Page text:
Fluorescently detectable magnetic resonance imaging agents

Martina M. Hüber, Andrea B. Staubli, Karen Kustedjo, Mike H B Gray, John Shih, Scott E. Fraser, Russell E. Jacobs*, Thomas J. Meade

*Corresponding author for this work

Research output: Contribution to journalArticlepeer-review

178 Scopus citations

Abstract

This report describes the synthesis, characterization, and in vivo testing of several bifunctional contrastenhancing agents for optical and magnetic resonance imaging (MRI) of experimental animals. These new agents integrate the advantages of both techniques since they can be visualized simultaneously by light and MRI microscopy. Employing this strategy allows the same biological structures of a specimen to be studied at dramatically different resolutions and depths. The complexes possess a metal chelator for binding a paramagnetic ion, gadolinium (Gd3+), and a covalently attached fluorescent dye. The first class of complexes are low-molecular weight species that are composed of the macrocyclic tetraamine 1,4,7,10-tetraazacyclododecane-N,N',N',N'-tetraacetic acid (DOTA) as the metal-chelating ligand coupled to tetramethylrhodamine. The second class of MRI-enhancing agents are composed of high-molecular weight polymers that are membrane impermeable and once injected into a cell or cells are trapped inside. These complexes possess multiple copies of both the metal-chelatordiethylenetriaminepentaacetic acid (DTPA) and the tetramethylrhodamine attached to a macromolecular framework of either poly(D-lysine) (pdl) or dextran. Images acquired of single cells after injection with these bifunctional agents enabled us to follow the relative motions and reorganizations of different cell layers during amphibian gastrulation and neurulation in Xenopus laevis embryos.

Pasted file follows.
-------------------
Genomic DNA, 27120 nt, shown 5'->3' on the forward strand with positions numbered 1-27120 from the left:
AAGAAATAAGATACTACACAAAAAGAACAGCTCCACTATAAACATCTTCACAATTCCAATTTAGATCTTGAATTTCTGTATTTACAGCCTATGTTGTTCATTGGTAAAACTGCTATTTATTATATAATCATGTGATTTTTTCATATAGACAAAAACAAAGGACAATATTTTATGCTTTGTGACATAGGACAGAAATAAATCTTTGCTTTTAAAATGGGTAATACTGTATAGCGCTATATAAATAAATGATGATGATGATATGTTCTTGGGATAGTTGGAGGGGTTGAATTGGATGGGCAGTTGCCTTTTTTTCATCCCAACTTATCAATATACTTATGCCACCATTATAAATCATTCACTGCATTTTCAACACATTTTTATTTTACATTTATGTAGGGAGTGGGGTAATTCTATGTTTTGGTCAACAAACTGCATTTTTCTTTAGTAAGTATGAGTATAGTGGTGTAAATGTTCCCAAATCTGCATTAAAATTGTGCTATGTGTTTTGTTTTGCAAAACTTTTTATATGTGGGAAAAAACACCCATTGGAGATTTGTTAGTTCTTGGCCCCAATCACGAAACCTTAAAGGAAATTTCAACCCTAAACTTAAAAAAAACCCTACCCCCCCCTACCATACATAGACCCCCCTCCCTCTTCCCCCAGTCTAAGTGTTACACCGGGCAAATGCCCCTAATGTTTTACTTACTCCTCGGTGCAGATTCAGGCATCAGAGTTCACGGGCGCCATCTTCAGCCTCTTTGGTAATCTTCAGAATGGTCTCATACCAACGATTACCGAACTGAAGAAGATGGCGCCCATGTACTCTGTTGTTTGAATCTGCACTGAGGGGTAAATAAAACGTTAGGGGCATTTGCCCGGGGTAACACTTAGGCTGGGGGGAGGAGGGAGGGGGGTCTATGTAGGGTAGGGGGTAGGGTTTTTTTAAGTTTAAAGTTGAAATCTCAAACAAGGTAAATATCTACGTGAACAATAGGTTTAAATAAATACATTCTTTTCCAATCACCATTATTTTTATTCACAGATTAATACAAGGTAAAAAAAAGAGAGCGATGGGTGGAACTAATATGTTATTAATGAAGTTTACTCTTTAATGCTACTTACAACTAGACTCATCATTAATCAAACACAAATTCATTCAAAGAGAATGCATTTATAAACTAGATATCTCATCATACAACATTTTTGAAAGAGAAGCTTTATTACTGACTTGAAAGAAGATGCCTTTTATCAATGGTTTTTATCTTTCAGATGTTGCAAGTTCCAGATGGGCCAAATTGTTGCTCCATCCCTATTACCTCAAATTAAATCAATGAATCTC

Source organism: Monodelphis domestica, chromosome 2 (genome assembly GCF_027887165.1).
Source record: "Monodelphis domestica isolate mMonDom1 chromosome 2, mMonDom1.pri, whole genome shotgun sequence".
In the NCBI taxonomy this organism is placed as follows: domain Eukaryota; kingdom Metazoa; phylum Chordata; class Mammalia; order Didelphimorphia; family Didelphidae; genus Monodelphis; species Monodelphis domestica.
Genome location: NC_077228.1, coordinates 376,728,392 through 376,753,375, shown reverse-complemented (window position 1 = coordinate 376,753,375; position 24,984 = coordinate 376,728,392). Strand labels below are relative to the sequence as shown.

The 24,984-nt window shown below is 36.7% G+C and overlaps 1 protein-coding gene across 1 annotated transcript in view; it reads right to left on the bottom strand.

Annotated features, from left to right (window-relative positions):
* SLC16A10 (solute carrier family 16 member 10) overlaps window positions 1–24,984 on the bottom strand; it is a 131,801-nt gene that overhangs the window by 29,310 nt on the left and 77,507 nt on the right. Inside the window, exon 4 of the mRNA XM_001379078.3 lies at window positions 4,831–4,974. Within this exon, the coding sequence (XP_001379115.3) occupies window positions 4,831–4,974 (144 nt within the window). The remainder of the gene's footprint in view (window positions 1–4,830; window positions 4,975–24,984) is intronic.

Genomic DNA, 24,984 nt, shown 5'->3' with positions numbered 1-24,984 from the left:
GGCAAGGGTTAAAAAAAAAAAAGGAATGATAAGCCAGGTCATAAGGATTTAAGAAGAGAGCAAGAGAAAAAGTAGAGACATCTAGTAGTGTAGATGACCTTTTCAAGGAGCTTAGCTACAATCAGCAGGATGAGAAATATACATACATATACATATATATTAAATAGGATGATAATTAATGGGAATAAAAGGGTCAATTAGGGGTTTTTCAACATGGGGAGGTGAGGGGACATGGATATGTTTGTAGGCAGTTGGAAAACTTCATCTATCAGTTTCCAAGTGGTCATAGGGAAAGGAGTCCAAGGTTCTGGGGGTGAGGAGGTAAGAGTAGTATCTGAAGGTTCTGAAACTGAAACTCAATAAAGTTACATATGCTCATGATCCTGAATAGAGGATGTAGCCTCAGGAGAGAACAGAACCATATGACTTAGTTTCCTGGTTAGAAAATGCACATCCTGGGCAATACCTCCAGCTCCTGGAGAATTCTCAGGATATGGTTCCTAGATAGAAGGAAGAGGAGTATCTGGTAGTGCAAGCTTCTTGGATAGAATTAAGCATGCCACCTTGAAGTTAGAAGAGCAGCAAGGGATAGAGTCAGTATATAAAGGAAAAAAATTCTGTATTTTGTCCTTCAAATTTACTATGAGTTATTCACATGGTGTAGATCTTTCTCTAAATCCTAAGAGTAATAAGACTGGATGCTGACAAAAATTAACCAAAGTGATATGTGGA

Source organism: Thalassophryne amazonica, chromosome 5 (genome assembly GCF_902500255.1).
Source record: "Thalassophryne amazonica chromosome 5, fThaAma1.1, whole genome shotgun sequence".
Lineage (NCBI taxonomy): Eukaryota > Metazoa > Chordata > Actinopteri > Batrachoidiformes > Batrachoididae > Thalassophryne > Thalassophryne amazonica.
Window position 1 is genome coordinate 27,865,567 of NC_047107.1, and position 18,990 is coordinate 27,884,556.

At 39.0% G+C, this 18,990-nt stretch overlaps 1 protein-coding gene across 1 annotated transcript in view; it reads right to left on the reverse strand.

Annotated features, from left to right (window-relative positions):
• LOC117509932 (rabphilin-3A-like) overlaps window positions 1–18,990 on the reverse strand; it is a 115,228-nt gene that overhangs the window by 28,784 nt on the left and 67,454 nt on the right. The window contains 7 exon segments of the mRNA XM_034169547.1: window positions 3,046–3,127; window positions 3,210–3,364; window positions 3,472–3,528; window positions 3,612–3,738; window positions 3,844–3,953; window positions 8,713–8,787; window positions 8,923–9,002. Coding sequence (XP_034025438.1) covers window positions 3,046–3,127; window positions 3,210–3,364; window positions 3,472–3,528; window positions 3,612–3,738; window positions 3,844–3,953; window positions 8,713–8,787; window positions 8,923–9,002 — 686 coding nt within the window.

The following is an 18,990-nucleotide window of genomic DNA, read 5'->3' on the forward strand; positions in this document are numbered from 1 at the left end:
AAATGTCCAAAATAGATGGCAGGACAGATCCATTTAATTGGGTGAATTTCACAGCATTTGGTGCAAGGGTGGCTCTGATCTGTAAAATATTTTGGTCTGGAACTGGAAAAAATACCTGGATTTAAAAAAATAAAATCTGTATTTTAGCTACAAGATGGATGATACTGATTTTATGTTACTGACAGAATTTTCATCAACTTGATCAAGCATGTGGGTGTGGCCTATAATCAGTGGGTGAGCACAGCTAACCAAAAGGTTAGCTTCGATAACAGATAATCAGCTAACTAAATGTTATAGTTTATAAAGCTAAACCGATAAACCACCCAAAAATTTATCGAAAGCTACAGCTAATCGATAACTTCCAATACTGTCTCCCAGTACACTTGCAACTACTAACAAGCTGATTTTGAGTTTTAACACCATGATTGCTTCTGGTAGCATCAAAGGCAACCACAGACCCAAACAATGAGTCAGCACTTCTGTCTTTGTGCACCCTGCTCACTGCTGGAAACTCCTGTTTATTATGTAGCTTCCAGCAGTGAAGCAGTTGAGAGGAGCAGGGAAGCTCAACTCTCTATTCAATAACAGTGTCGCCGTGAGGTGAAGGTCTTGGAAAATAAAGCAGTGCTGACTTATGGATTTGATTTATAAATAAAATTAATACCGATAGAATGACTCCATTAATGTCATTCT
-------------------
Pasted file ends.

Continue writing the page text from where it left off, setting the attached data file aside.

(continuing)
Original languageEnglish (US)
Pages (from-to)242-249
Number of pages8
JournalBioconjugate Chemistry
Volume9
Issue number2
DOIs
StatePublished - Mar 1 1998

ASJC Scopus subject areas

  • Biotechnology
  • Bioengineering
  • Biomedical Engineering
  • Pharmacology
  • Pharmaceutical Science
  • Organic Chemistry

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